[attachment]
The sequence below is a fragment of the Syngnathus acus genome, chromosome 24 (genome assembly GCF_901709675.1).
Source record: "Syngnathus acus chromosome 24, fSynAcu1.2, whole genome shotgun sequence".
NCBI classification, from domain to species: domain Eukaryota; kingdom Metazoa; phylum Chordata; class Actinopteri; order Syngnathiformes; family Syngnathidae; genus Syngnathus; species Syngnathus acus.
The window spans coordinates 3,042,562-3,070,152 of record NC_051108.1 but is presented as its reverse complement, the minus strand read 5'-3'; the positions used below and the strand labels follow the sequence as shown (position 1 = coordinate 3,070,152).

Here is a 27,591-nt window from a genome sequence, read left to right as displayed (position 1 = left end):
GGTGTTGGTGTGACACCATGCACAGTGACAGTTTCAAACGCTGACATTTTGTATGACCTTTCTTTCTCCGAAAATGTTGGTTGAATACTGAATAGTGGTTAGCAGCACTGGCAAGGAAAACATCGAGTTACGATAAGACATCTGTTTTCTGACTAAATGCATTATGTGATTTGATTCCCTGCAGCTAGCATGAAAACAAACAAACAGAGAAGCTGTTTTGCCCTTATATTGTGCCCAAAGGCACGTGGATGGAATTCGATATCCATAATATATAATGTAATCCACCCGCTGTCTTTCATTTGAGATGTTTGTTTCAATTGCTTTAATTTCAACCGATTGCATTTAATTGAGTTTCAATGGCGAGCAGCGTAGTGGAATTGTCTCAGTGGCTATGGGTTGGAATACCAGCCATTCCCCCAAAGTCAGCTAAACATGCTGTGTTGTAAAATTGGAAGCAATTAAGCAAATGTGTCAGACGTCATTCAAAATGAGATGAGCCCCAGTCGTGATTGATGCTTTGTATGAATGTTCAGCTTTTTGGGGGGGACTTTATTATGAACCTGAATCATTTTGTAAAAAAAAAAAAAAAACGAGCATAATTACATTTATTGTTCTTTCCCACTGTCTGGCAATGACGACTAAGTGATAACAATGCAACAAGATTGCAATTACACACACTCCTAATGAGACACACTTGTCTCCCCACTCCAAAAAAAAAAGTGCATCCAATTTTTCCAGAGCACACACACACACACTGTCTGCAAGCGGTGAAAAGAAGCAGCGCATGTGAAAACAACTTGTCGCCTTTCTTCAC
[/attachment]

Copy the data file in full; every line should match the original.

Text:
The sequence below is a fragment of the Syngnathus acus genome, chromosome 24 (genome assembly GCF_901709675.1).
Source record: "Syngnathus acus chromosome 24, fSynAcu1.2, whole genome shotgun sequence".
NCBI classification, from domain to species: domain Eukaryota; kingdom Metazoa; phylum Chordata; class Actinopteri; order Syngnathiformes; family Syngnathidae; genus Syngnathus; species Syngnathus acus.
The window spans coordinates 3,042,562-3,070,152 of record NC_051108.1 but is presented as its reverse complement, the minus strand read 5'-3'; the positions used below and the strand labels follow the sequence as shown (position 1 = coordinate 3,070,152).

Here is a 27,591-nt window from a genome sequence, read left to right as displayed (position 1 = left end):
GGTGTTGGTGTGACACCATGCACAGTGACAGTTTCAAACGCTGACATTTTGTATGACCTTTCTTTCTCCGAAAATGTTGGTTGAATACTGAATAGTGGTTAGCAGCACTGGCAAGGAAAACATCGAGTTACGATAAGACATCTGTTTTCTGACTAAATGCATTATGTGATTTGATTCCCTGCAGCTAGCATGAAAACAAACAAACAGAGAAGCTGTTTTGCCCTTATATTGTGCCCAAAGGCACGTGGATGGAATTCGATATCCATAATATATAATGTAATCCACCCGCTGTCTTTCATTTGAGATGTTTGTTTCAATTGCTTTAATTTCAACCGATTGCATTTAATTGAGTTTCAATGGCGAGCAGCGTAGTGGAATTGTCTCAGTGGCTATGGGTTGGAATACCAGCCATTCCCCCAAAGTCAGCTAAACATGCTGTGTTGTAAAATTGGAAGCAATTAAGCAAATGTGTCAGACGTCATTCAAAATGAGATGAGCCCCAGTCGTGATTGATGCTTTGTATGAATGTTCAGCTTTTTGGGGGGGACTTTATTATGAACCTGAATCATTTTGTAAAAAAAAAAAAAAAACGAGCATAATTACATTTATTGTTCTTTCCCACTGTCTGGCAATGACGACTAAGTGATAACAATGCAACAAGATTGCAATTACACACACTCCTAATGAGACACACTTGTCTCCCCACTCCAAAAAAAAAAGTGCATCCAATTTTTCCAGAGCACACACACACACACTGTCTGCAAGCGGTGAAAAGAAGCAGCGCATGTGAAAACAACTTGTCGCCTTTCTTCAC